How US sanctions on Iran and Russia have put India in a spot

Donald Trump should realise we are no pushover.

 |  6-minute read |   30-05-2018
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With the US ramping up sanctions against countries deemed as "enemy nations", India is in a bit of a spot. Russia and Iran are both under sanctions. As the world’s largest economy, the US finds sanctions an effective diplomatic weapon to put pressure on its enemies. Countering America’s Adversaries Through Sanctions Act (CAATSA) is now a major tool to scarce away all those who wish to defy the US. Countries doing business with America’s enemies will also come on the radar and bear the brunt of US sanctions.

India, which does business both with Russia and Iran, is likely to be hit hard. Despite growing warmth in ties with the US the spin-off may adversely affect India’s relations with the US. From being on opposite sides of the Cold War divide, India-US ties underwent a dramatic change since the signing of the civil nuclear deal in 2005.

reuters_053018124049.jpgUS versus them: India has said that it only follows UN sanctions, not US sanctions on Iran. [Credit: Reuters photo] 

The ties have blossomed under Prime Minister Narendra Modi and President Donald Trump. But sanctions now have become a major hitch.

Successive Indian governments have followed a policy of not honouring sanctions slapped unilaterally by any country. Only sanctions which are endorsed by the UNSC is followed by Delhi. Foreign minister Sushma Swaraj made this point clear at her news conference on Monday (May 28). "India follows only UN sanctions and not unilateral sanctions by any country.” Indications are this policy is not about to change.

India’s defence ties with Moscow run deep, more than 70 per cent of equipment come from Russia, though in recent yeas both the US and Israel are also competing for India’s lucrative defence market. India has defence deals worth nearly $12 billion in the pipeline with Russia. Will all these go under, thanks to the latest round of US sanctions on Russia? In the spotlight is the S-400 Triumf air defence missile system, which New Delhi has zeroed in on and about to sign the $5.5 billion deal.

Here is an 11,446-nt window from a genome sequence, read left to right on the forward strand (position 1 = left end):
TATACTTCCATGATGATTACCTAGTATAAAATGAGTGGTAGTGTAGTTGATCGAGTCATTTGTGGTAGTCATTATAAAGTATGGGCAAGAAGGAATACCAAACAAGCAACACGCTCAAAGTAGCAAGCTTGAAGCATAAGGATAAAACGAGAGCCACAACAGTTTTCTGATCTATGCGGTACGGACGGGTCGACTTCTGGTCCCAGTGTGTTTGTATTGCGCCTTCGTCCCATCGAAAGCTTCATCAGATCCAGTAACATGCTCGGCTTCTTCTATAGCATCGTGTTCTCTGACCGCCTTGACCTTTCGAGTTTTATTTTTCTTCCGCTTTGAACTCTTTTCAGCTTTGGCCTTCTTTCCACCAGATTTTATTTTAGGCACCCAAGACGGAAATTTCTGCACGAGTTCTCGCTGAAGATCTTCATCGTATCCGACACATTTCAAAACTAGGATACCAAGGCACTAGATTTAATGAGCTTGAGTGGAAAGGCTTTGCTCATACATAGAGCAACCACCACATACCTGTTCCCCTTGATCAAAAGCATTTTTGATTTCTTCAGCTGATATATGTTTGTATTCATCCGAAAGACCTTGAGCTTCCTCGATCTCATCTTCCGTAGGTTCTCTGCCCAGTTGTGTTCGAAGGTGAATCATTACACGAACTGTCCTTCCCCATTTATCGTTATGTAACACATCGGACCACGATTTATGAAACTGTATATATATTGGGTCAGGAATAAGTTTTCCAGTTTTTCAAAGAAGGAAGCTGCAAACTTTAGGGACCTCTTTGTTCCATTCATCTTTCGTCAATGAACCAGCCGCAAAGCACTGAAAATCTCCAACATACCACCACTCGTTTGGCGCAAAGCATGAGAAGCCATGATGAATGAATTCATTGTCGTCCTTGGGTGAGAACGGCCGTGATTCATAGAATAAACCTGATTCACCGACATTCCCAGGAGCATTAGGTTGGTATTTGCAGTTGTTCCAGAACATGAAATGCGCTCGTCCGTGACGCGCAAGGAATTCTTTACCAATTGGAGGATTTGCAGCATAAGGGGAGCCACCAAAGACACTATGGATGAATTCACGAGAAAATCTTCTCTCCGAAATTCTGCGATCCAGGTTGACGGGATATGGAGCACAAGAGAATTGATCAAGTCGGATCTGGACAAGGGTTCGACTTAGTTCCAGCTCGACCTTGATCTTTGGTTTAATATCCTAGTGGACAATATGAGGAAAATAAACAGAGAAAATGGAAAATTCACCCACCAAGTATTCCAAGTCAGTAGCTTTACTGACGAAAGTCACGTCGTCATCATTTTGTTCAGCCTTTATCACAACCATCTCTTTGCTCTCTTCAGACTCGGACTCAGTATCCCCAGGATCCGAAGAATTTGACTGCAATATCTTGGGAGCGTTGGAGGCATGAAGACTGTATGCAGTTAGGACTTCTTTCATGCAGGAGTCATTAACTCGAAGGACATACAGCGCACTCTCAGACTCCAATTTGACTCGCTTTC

A group of visiting US lawmakers, led by William Thornberry, chairman of the House Armed Services Committee, told a select group of defence correspondents on Monday, that Washington wants India not to sign this crucial contract with Russia. Though US values India’s partnership and does not want the sanctions on Russia to hurt India, this particular defence deal was of concern to Washington. India is in no mood to follow the US diktat. The US is keen that India scraps this major pact. The delegation also clearly said that sale of high-tech US equipment to India, like armed drones could be stalled if India went ahead with the air defence shield.

During Prime Minister Modi’s informal summit with President Vladimir Putin in the Russian resort town of Sochi, India assured Russia that it would not backtrack on its commitment to acquire the S-400 air defence system. In fact, a major part of the Modi-Putin conversation was on ways to get round US sanctions on Russian entities involved in supplying defence equipment to India. By travelling to Russia for the meeting, Modi has clearly signaled that India is not moving into the US orbit, as many predicted. This was perhaps because India’s engagement with the US seemed to far outshine its old friendship with Russia. In an ever-changing world order, Delhi has realised the importance of having multiple choices instead of tying itself to the American band wagon.Putin too has realised the importance of re-invigorating ties with a major country like India.